“It can take months to get a South African work permit. It is a cumbersome process. We have to advertise the position in South African newspapers and then wait for six months, after which we provide evidence that we have not found a suitable local candidate. Only then can we start the process of getting a work permit. Even so, if there is an official who does not agree, the request for a work permit can still be rejected.”

But they had a plan.

“But Ashu-ji (Chawla) is a genius, and he has found a way around it. We will show the visas of people going to work in South Africa as intra-company transfer. Just fill in the visa form, get police and medical clearance and get back to my office. My office will issue papers certifying that you are an employee of Essel Media being transferred to South Africa.”

Later in the book, Sundaram asked the same Indian executive a question that hinted at how the operation worked:

“But all the people I have recruited to be the core team to launch ANN7 have got contracts from Infinity Media [in South Africa] and not Essel Media [in India]. They have never worked for Essel Media. I hope this is not illegal?”

Legal hoops

The Immigration Act, 2002, and its regulations require a South African business seeking to employ a foreign national to first jump through a plethora of legal hoops before the foreign employee can take up work in a local business.

Björn van Niekerk, operations director for Intergate Immigration, told News24 that a local employer needs to consider South African applicants for the position first.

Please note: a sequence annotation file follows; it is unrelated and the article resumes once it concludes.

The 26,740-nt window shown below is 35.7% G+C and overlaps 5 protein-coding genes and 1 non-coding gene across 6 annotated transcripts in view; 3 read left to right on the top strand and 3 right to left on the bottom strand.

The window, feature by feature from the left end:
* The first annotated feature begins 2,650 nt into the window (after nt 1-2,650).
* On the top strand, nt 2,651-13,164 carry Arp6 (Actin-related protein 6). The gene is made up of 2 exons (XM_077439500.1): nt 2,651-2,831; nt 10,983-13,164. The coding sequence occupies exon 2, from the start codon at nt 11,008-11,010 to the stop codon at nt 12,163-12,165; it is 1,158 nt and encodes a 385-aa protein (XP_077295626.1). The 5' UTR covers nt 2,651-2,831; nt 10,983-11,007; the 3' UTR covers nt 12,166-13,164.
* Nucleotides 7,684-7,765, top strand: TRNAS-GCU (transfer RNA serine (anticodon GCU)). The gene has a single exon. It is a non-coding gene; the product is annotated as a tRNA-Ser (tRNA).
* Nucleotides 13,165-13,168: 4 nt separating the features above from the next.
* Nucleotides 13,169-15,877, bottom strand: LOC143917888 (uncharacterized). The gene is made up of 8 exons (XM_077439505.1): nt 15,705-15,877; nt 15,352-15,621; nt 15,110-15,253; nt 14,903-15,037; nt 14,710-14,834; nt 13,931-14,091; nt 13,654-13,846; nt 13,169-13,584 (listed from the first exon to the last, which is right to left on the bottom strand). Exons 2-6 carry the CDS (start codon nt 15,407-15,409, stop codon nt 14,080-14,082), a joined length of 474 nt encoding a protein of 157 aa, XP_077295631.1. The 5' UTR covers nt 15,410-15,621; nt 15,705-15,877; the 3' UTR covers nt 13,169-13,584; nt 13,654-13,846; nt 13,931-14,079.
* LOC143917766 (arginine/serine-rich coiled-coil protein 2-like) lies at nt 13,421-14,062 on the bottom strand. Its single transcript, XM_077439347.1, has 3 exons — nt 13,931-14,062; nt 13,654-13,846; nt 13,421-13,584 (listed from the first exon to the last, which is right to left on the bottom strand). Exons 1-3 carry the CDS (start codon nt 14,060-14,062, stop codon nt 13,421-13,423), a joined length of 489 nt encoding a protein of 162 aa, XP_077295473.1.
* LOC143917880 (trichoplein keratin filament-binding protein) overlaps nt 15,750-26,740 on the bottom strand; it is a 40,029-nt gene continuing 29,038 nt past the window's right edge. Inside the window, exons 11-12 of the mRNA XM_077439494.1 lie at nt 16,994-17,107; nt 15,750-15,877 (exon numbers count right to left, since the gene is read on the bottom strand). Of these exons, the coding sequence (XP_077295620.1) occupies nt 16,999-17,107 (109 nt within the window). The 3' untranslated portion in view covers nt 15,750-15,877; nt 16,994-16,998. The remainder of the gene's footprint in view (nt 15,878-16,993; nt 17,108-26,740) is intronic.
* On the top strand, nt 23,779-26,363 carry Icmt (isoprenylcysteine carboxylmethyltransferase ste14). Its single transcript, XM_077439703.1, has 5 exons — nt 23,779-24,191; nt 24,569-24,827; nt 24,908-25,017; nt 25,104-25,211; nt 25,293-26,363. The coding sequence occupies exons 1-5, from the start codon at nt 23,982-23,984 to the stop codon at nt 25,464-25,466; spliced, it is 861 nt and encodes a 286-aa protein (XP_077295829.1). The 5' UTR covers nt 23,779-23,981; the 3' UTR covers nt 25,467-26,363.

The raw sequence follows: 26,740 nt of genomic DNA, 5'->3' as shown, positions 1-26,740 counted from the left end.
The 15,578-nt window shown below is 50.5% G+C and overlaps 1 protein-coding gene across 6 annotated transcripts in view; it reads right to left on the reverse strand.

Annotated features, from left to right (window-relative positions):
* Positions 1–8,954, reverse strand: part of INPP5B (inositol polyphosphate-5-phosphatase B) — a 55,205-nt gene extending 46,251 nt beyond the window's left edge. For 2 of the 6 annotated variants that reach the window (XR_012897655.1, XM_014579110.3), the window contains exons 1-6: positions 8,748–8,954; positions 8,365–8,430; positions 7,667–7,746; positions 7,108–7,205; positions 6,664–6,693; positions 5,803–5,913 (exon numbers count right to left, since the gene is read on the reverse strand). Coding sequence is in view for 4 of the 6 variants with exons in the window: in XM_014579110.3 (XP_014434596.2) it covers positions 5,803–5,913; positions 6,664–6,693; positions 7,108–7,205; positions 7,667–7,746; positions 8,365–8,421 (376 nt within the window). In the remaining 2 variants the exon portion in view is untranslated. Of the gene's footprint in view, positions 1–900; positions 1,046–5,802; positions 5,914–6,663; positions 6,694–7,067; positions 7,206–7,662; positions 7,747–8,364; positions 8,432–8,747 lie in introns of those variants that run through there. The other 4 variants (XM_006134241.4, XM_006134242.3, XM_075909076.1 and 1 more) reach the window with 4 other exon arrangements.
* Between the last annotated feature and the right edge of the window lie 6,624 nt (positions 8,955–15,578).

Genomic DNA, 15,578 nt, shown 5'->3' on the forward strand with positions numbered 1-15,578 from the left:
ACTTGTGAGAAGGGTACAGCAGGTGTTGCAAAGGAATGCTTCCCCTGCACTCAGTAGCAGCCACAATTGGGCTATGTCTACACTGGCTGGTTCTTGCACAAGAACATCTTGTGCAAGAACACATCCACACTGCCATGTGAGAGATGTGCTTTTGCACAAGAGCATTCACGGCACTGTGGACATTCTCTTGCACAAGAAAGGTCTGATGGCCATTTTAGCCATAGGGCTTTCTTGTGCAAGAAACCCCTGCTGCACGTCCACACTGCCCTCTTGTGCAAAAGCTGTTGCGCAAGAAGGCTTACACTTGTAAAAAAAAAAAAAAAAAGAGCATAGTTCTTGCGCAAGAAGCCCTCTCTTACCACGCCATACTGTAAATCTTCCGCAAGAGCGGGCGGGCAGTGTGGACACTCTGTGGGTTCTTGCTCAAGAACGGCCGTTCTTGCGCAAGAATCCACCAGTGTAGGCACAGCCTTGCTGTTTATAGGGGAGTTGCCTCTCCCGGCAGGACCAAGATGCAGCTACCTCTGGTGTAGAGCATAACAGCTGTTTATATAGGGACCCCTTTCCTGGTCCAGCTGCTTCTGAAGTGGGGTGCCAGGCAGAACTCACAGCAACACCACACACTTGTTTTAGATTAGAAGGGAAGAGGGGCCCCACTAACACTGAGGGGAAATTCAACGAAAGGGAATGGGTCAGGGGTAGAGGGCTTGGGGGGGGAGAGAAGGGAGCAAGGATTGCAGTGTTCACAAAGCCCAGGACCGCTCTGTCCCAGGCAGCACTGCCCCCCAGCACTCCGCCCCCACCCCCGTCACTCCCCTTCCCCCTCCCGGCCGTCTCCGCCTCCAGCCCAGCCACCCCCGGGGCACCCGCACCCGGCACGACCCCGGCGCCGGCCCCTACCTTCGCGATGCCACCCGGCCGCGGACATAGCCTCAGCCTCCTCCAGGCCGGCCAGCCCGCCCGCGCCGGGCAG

“An employer intending to employ a foreigner is required to confirm that that they have first made a reasonable effort to find, interview and consider South African applicants for the position that is required to be filled. The employer must confirm that:

  • they have conducted a diligent search for a suitable South African candidate;
  • they were unable to find a suitable South African with the relevant skills, experience, etc.

The lengths to which the employer went to advertise the position nationally, how many South Africans were interviewed, and why the South African candidates interviewed were not considered would all be taken into account.

“These efforts are assessed by the Department of Labour which will offer a recommendation based on whether they consider the need for a foreigner to be employed, over any potential South African, to be justified. The applicant also needs to have their qualifications assessed and evaluated by SAQA (South African Qualifications Authority).”

These requirements are meant to protect South African jobseekers, and to prevent employers from simply shipping in cheap labour from overseas to do jobs local citizens can perform.